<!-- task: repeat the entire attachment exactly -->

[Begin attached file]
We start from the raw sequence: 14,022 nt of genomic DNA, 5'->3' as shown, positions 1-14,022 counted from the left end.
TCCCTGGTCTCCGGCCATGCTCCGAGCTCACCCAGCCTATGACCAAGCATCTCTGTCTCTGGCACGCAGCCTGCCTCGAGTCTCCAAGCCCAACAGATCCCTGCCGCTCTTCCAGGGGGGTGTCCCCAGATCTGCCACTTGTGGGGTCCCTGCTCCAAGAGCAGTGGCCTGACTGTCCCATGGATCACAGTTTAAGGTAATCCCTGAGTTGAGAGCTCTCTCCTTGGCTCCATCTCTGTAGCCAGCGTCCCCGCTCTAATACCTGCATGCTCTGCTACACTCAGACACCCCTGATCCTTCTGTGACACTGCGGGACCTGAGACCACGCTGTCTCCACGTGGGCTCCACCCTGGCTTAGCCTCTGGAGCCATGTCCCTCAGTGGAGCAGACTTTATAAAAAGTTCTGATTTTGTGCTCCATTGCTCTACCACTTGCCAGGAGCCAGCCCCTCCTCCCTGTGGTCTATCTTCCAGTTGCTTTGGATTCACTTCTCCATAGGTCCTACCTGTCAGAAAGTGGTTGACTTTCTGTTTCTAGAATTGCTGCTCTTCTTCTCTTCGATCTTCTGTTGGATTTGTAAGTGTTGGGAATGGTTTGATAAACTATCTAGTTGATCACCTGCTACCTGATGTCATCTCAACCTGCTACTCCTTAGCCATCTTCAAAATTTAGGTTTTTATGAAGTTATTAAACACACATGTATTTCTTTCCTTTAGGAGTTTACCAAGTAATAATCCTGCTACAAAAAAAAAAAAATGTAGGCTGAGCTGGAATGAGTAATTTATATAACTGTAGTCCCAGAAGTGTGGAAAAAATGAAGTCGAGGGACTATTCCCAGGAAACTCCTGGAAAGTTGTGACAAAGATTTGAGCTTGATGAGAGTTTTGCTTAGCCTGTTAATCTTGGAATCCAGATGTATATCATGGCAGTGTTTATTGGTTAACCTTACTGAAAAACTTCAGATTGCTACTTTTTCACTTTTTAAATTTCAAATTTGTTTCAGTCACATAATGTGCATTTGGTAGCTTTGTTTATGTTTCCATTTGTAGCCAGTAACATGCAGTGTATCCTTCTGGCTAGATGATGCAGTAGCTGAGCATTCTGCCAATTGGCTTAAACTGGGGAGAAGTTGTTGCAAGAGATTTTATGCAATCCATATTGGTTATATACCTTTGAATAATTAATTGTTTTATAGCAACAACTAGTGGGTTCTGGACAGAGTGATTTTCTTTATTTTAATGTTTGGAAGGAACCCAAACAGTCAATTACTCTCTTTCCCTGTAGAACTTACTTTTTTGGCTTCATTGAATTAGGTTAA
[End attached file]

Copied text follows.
We start from the raw sequence: 14,022 nt of genomic DNA, 5'->3' as shown, positions 1-14,022 counted from the left end.
TCCCTGGTCTCCGGCCATGCTCCGAGCTCACCCAGCCTATGACCAAGCATCTCTGTCTCTGGCACGCAGCCTGCCTCGAGTCTCCAAGCCCAACAGATCCCTGCCGCTCTTCCAGGGGGGTGTCCCCAGATCTGCCACTTGTGGGGTCCCTGCTCCAAGAGCAGTGGCCTGACTGTCCCATGGATCACAGTTTAAGGTAATCCCTGAGTTGAGAGCTCTCTCCTTGGCTCCATCTCTGTAGCCAGCGTCCCCGCTCTAATACCTGCATGCTCTGCTACACTCAGACACCCCTGATCCTTCTGTGACACTGCGGGACCTGAGACCACGCTGTCTCCACGTGGGCTCCACCCTGGCTTAGCCTCTGGAGCCATGTCCCTCAGTGGAGCAGACTTTATAAAAAGTTCTGATTTTGTGCTCCATTGCTCTACCACTTGCCAGGAGCCAGCCCCTCCTCCCTGTGGTCTATCTTCCAGTTGCTTTGGATTCACTTCTCCATAGGTCCTACCTGTCAGAAAGTGGTTGACTTTCTGTTTCTAGAATTGCTGCTCTTCTTCTCTTCGATCTTCTGTTGGATTTGTAAGTGTTGGGAATGGTTTGATAAACTATCTAGTTGATCACCTGCTACCTGATGTCATCTCAACCTGCTACTCCTTAGCCATCTTCAAAATTTAGGTTTTTATGAAGTTATTAAACACACATGTATTTCTTTCCTTTAGGAGTTTACCAAGTAATAATCCTGCTACAAAAAAAAAAAAATGTAGGCTGAGCTGGAATGAGTAATTTATATAACTGTAGTCCCAGAAGTGTGGAAAAAATGAAGTCGAGGGACTATTCCCAGGAAACTCCTGGAAAGTTGTGACAAAGATTTGAGCTTGATGAGAGTTTTGCTTAGCCTGTTAATCTTGGAATCCAGATGTATATCATGGCAGTGTTTATTGGTTAACCTTACTGAAAAACTTCAGATTGCTACTTTTTCACTTTTTAAATTTCAAATTTGTTTCAGTCACATAATGTGCATTTGGTAGCTTTGTTTATGTTTCCATTTGTAGCCAGTAACATGCAGTGTATCCTTCTGGCTAGATGATGCAGTAGCTGAGCATTCTGCCAATTGGCTTAAACTGGGGAGAAGTTGTTGCAAGAGATTTTATGCAATCCATATTGGTTATATACCTTTGAATAATTAATTGTTTTATAGCAACAACTAGTGGGTTCTGGACAGAGTGATTTTCTTTATTTTAATGTTTGGAAGGAACCCAAACAGTCAATTACTCTCTTTCCCTGTAGAACTTACTTTTTTGGCTTCATTGAATTAGGTTAA